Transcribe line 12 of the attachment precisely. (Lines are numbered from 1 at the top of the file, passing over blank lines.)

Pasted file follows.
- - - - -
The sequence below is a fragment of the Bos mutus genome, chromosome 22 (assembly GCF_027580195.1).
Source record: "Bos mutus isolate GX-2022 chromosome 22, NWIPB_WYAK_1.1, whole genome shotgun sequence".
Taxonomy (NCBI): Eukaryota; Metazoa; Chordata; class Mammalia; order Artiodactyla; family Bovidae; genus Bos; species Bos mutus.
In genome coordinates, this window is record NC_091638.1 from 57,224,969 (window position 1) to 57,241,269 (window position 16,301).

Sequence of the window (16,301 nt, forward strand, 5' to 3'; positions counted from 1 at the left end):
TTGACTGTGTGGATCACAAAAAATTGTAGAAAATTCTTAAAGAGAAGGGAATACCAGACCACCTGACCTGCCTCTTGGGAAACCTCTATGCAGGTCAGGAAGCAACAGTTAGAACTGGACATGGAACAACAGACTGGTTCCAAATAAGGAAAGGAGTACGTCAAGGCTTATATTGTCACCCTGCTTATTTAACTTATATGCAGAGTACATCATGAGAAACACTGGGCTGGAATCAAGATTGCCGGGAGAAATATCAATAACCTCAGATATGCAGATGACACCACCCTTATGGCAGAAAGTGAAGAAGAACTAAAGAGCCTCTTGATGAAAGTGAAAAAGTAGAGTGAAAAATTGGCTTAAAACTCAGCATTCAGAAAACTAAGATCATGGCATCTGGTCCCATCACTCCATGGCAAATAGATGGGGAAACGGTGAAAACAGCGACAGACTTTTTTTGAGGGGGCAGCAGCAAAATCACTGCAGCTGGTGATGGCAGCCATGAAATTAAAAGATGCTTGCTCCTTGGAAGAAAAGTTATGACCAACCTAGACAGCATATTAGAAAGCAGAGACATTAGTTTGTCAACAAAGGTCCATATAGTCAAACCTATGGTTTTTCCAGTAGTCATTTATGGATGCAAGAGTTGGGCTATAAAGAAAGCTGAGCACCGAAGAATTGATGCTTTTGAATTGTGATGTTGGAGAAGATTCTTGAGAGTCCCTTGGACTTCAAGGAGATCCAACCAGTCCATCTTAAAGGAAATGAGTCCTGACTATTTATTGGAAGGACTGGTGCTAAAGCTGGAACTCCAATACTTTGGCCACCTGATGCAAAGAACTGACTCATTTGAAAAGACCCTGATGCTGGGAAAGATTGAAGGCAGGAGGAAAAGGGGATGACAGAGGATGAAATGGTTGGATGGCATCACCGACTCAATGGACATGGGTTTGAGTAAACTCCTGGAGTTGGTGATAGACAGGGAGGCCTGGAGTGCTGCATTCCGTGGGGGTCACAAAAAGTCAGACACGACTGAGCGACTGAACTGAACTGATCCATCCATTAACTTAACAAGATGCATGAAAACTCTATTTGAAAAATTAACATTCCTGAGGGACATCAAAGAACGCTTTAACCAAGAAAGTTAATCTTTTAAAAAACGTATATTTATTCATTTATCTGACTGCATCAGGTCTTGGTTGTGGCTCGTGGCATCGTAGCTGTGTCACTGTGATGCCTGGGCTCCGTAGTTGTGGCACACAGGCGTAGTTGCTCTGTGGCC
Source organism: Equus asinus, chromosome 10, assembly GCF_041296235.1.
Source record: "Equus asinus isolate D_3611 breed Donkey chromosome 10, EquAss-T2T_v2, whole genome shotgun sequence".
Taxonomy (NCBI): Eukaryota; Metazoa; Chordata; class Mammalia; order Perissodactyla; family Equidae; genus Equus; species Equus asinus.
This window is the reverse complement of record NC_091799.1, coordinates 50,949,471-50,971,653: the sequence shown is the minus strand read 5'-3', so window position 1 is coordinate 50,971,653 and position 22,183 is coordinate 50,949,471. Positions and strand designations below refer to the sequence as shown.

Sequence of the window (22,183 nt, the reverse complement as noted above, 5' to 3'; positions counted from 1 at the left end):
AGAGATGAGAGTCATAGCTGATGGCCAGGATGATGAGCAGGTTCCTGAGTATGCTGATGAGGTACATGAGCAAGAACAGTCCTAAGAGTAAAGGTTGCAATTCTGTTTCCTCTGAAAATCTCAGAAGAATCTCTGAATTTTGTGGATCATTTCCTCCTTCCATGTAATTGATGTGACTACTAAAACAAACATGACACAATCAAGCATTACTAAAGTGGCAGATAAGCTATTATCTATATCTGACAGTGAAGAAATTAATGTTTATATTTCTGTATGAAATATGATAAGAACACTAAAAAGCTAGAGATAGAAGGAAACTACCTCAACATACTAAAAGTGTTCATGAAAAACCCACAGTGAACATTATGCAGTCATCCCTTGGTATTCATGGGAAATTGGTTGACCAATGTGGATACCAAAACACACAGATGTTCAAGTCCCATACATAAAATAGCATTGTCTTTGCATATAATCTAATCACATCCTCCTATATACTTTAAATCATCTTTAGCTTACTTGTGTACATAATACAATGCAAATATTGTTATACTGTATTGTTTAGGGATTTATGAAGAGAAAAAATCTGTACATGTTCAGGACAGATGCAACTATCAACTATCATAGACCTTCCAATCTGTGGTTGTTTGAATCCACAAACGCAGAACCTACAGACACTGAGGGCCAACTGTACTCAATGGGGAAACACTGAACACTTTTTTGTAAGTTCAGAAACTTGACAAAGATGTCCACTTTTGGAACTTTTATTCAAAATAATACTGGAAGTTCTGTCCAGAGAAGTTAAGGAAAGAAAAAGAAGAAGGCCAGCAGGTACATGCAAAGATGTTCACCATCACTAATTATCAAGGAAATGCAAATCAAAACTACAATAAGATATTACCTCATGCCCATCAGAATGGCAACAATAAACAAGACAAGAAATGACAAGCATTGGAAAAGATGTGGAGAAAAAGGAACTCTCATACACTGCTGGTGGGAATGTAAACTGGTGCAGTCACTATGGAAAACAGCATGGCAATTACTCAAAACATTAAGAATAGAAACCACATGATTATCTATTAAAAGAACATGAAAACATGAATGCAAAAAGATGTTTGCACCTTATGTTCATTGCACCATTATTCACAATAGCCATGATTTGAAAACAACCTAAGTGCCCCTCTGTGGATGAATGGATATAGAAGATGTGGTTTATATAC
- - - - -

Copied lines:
AGAGATGAGAGTCATAGCTGATGGCCAGGATGATGAGCAGGTTCCTGAGTATGCTGATGAGGTACATGAGCAAGAACAGTCCTAAGAGTAAAGGTTGCAATTCTGTTTCCTCTGAAAATCTCAGAAGAATCTCTGAATTTTGTGGATCATTTCCTCCTTCCATGTAATTGATGTGACTACTAAAACAAACATGACACAATCAAGCATTACTAAAGTGGCAGATAAGCTATTATCTATATCTGACAGTGAAGAAATTAATGTTTATATTTCTGTATGAAATATGATAAGAACACTAAAAAGCTAGAGATAGAAGGAAACTACCTCAACATACTAAAAGTGTTCATGAAAAACCCACAGTGAACATTATGCAGTCATCCCTTGGTATTCATGGGAAATTGGTTGACCAATGTGGATACCAAAACACACAGATGTTCAAGTCCCATACATAAAATAGCATTGTCTTTGCATATAATCTAATCACATCCTCCTATATACTTTAAATCATCTTTAGCTTACTTGTGTACATAATACAATGCAAATATTGTTATACTGTATTGTTTAGGGATTTATGAAGAGAAAAAATCTGTACATGTTCAGGACAGATGCAACTATCAACTATCATAGACCTTCCAATCTGTGGTTGTTTGAATCCACAAACGCAGAACCTACAGACACTGAGGGCCAACTGTACTCAATGGGGAAACACTGAACACTTTTTTGTAAGTTCAGAAACTTGACAAAGATGTCCACTTTTGGAACTTTTATTCAAAATAATACTGGAAGTTCTGTCCAGAGAAGTTAAGGAAAGAAAAAGAAGAAGGCCAGCAGGTACATGCAAAGATGTTCACCATCACTAATTATCAAGGAAATGCAAATCAAAACTACAATAAGATATTACCTCATGCCCATCAGAATGGCAACAATAAACAAGACAAGAAATGACAAGCATTGGAAAAGATGTGGAGAAAAAGGAACTCTCATACACTGCTGGTGGGAATGTAAACTGGTGCAGTCACTATGGAAAACAGCATGGCAATTACTCAAAACATTAAGAATAGAAACCACATGATTATCTATTAAAAGAACATGAAAACATGAATGCAAAAAGATGTTTGCACCTTATGTTCATTGCACCATTATTCACAATAGCCATGATTTGAAAACAACCTAAGTGCCCCTCTGTGGATGAATGGATATAGAAGATGTGGTTTATATAC